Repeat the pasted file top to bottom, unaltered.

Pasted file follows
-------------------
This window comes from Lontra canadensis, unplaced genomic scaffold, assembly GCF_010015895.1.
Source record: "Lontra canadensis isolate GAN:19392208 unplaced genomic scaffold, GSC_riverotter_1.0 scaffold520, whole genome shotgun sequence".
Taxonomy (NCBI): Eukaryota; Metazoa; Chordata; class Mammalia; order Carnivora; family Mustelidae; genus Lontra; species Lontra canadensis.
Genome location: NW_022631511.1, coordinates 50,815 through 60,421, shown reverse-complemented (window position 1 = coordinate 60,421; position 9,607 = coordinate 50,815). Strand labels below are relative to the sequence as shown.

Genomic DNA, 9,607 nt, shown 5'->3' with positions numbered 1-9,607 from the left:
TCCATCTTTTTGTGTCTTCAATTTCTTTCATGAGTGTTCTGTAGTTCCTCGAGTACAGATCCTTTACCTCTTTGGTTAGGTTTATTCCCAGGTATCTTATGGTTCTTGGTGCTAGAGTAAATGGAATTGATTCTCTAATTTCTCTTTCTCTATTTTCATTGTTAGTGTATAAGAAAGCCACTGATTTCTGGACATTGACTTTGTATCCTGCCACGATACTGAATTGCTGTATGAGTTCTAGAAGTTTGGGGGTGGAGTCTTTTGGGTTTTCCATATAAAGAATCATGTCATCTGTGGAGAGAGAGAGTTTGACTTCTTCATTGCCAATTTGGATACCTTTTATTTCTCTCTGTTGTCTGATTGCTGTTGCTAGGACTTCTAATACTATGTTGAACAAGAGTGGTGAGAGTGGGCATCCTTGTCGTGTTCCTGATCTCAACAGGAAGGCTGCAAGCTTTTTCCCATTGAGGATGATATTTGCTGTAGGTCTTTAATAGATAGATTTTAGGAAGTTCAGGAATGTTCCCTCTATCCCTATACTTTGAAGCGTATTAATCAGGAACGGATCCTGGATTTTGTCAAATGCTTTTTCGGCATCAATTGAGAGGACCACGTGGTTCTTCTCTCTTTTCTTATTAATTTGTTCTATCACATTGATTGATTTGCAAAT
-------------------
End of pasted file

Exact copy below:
This window comes from Lontra canadensis, unplaced genomic scaffold, assembly GCF_010015895.1.
Source record: "Lontra canadensis isolate GAN:19392208 unplaced genomic scaffold, GSC_riverotter_1.0 scaffold520, whole genome shotgun sequence".
Taxonomy (NCBI): Eukaryota; Metazoa; Chordata; class Mammalia; order Carnivora; family Mustelidae; genus Lontra; species Lontra canadensis.
Genome location: NW_022631511.1, coordinates 50,815 through 60,421, shown reverse-complemented (window position 1 = coordinate 60,421; position 9,607 = coordinate 50,815). Strand labels below are relative to the sequence as shown.

Genomic DNA, 9,607 nt, shown 5'->3' with positions numbered 1-9,607 from the left:
TCCATCTTTTTGTGTCTTCAATTTCTTTCATGAGTGTTCTGTAGTTCCTCGAGTACAGATCCTTTACCTCTTTGGTTAGGTTTATTCCCAGGTATCTTATGGTTCTTGGTGCTAGAGTAAATGGAATTGATTCTCTAATTTCTCTTTCTCTATTTTCATTGTTAGTGTATAAGAAAGCCACTGATTTCTGGACATTGACTTTGTATCCTGCCACGATACTGAATTGCTGTATGAGTTCTAGAAGTTTGGGGGTGGAGTCTTTTGGGTTTTCCATATAAAGAATCATGTCATCTGTGGAGAGAGAGAGTTTGACTTCTTCATTGCCAATTTGGATACCTTTTATTTCTCTCTGTTGTCTGATTGCTGTTGCTAGGACTTCTAATACTATGTTGAACAAGAGTGGTGAGAGTGGGCATCCTTGTCGTGTTCCTGATCTCAACAGGAAGGCTGCAAGCTTTTTCCCATTGAGGATGATATTTGCTGTAGGTCTTTAATAGATAGATTTTAGGAAGTTCAGGAATGTTCCCTCTATCCCTATACTTTGAAGCGTATTAATCAGGAACGGATCCTGGATTTTGTCAAATGCTTTTTCGGCATCAATTGAGAGGACCACGTGGTTCTTCTCTCTTTTCTTATTAATTTGTTCTATCACATTGATTGATTTGCAAAT